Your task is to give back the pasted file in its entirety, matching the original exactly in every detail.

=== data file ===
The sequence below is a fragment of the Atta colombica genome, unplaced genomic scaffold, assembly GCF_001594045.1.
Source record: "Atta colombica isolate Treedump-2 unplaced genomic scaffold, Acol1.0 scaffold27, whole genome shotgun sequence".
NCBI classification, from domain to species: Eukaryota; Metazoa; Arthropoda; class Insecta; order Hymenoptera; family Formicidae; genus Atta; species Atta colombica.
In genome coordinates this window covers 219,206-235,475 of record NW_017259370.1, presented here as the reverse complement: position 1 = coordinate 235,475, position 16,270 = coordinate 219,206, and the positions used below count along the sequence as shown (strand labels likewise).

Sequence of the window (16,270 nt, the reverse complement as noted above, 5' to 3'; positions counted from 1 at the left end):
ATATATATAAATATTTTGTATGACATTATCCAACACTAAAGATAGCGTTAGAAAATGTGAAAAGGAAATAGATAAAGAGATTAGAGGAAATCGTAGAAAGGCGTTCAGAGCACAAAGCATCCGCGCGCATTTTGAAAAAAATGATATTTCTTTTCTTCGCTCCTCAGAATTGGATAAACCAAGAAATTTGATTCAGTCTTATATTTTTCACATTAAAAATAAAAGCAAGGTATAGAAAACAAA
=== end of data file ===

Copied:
The sequence below is a fragment of the Atta colombica genome, unplaced genomic scaffold, assembly GCF_001594045.1.
Source record: "Atta colombica isolate Treedump-2 unplaced genomic scaffold, Acol1.0 scaffold27, whole genome shotgun sequence".
NCBI classification, from domain to species: Eukaryota; Metazoa; Arthropoda; class Insecta; order Hymenoptera; family Formicidae; genus Atta; species Atta colombica.
In genome coordinates this window covers 219,206-235,475 of record NW_017259370.1, presented here as the reverse complement: position 1 = coordinate 235,475, position 16,270 = coordinate 219,206, and the positions used below count along the sequence as shown (strand labels likewise).

Sequence of the window (16,270 nt, the reverse complement as noted above, 5' to 3'; positions counted from 1 at the left end):
ATATATATAAATATTTTGTATGACATTATCCAACACTAAAGATAGCGTTAGAAAATGTGAAAAGGAAATAGATAAAGAGATTAGAGGAAATCGTAGAAAGGCGTTCAGAGCACAAAGCATCCGCGCGCATTTTGAAAAAAATGATATTTCTTTTCTTCGCTCCTCAGAATTGGATAAACCAAGAAATTTGATTCAGTCTTATATTTTTCACATTAAAAATAAAAGCAAGGTATAGAAAACAAA